The Bugatti Legends exclusive edition commemorates the heroes
We take a look at The Bugatti Veyron Grand Sport Vitesse Les Legendes (Bugatti Legends)
by Gregory Berdette
If Michelangelo Could Have Designed A Car, We’d Have The Bugatti Meo Costantini Legend
A good piece of art should make you stop and take notice. A great piece of art can combine tragedy with beauty in a way that compels you to contemplate the vision of the artist. A masterpiece will change your view of the world, and cost you a fortune. A Bugatti Legend will do all of these things, and leave you breathless, exhilarated, and feeling a strange sense of lust for anything that falls within your field of vision.
The concept behind the Legends was for Bugatti to develop a way to commemorate the individuals who have been instrumental, in one form or another, to the development and heritage of the Bugatti name. The Legends were released over a one year period, with the last (and most significant) being the Legend named after Ettore Bugatti himself. There are six different Legends in total, and only three copies of each Legend will be produced. They’ll all most likely be sold to collectors and will likely never see more than 10,000km each, if they even hit the road at all. But that won’t matter, because these Legends do their thing best while standing still.
What’s In A Name?
Have you ever wondered why Bugatti named the Veyron the Veyron? It’s an aggressive sounding word that could mean either ‘shark’ or ‘tiger’ in a foreign language, or be the name of a famous fighting bull or German Thoroughbred racing horse, but it’s not. The Veyron was named after Pierre Veyron, a French racing driver who was Bugatti’s test driver, development engineer, and factory racing driver during the 1930s. Pierre Veyron, among other things, won the 24 Hours of Le Mans in 1939 driving a Bugatti Type 57S. This gives us an idea of where the inspiration for the Legends arose.
The Jean-Pierre Wimille Bugatti
The first Legend is named after Jean-Pierre Wimille, who was Pierre Veyron’s co-pilot during the 1939 24 Hours of Le Mans, and who also won the race in 1937 with Robert Benoist. During World War II, Wimille fought with the French Resistance, alongside Benoist and another Frenchman, William Grover-Williams, who was also a Grand Prix racing driver and a racer of Bugattis. Wimille was the only one of the three to survive the war. Both Grover-Williams and Benoist were captured and executed by the Nazis.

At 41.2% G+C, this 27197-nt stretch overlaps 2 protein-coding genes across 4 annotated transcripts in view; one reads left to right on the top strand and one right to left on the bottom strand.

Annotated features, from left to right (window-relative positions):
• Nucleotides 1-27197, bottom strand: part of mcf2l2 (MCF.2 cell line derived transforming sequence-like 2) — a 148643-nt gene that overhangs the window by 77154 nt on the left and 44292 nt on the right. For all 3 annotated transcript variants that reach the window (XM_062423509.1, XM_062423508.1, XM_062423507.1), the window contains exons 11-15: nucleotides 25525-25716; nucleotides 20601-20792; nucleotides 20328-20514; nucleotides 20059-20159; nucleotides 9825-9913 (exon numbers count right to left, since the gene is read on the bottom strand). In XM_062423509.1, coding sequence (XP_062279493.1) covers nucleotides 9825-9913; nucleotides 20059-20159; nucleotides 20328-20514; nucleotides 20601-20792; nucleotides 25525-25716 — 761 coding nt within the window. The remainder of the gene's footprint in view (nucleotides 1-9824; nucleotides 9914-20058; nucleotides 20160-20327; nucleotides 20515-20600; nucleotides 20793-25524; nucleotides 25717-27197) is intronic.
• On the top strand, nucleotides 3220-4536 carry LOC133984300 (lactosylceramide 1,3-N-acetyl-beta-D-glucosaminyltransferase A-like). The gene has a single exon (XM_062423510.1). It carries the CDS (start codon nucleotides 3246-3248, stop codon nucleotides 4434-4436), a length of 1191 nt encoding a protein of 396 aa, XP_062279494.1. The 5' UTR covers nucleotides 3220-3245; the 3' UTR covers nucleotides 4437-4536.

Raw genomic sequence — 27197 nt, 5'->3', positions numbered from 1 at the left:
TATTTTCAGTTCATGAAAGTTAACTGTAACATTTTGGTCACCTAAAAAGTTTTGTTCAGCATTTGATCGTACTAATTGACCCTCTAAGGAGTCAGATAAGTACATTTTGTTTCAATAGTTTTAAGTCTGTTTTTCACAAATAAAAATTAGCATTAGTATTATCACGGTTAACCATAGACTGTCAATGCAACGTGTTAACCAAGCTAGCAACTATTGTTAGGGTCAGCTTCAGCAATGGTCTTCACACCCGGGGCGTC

The Jean-Pierre Wimille Legend sports the French racing colours from that period, with extensive use of Bugatti’s blue clear-coated carbon fibre bodywork across the haunches, sills and fenders. The Jean-Pierre Wimille is not a huge deviation from what can normally be expected from a Bugatti Veyron in terms of style and creativity, although it is tastefully done, which is not always something that happens when customers get to choose their own options. What the Jean-Pierre Wimille represents is the starting point for the Legends. It cleans the palate and calms the nerves in an attempt to prepare us for what is to come.
The Jean Bugatti
The second Legend is dedicated to Jean Bugatti, the eldest son of founder Ettore Bugatti. Jean ran the company (and designed and engineered the Type 57) from 1936 until his untimely death in 1939, when he crashed a Type 57 Tank during testing. He swerved to avoid a drunken bicyclist who had squeezed through a hole in the fence at the track, and crashed into a tree. He was 30 years old. The Jean Bugatti is a fierce jet-black with platinum brightwork and is designed after Jean Bugatti’s personal Type 57SC, of which only four were produced (the 57SC is the supercharged version of the 57S, which was itself a lowered version of the 57). A Type 57SC (not Jean Bugatti’s, it was lost during WWII) currently sits in Ralph Lauren’s collection and is valued at $40 million. The interior of the Jean Bugatti is a soothing combination of light and dark browns that both offsets and compliments the menacing exterior magnificently. The Jean Bugatti represents both the bright and sorrowful history of the marque.
The Meo Costantini Bugatti
The third Legend is the Meo Costantini, and this is what Michelangelo would have designed if he were alive today. Dedicated to one of Bugatti’s most successful racers and also head of the factory racing team from 1927 to 1935, the Meo Costantini features clear-coated, polished aluminium on it’s doors and fenders. The contrast with the bright and milky Bugatti racing blue is shocking, breathtaking, and beautiful (it’s the type of colourful contrast that Michelangelo would have chosen). The vehicle ceases to look like an automobile and begins to look like something else entirely. Like Michelangelo transforming a slab of marble into the Madonna of Bruges, the Meo Costantini transforms the Bugatti Veyron into a vehicle that looks as if it could transport you to the stars, the heavens, or even through time itself.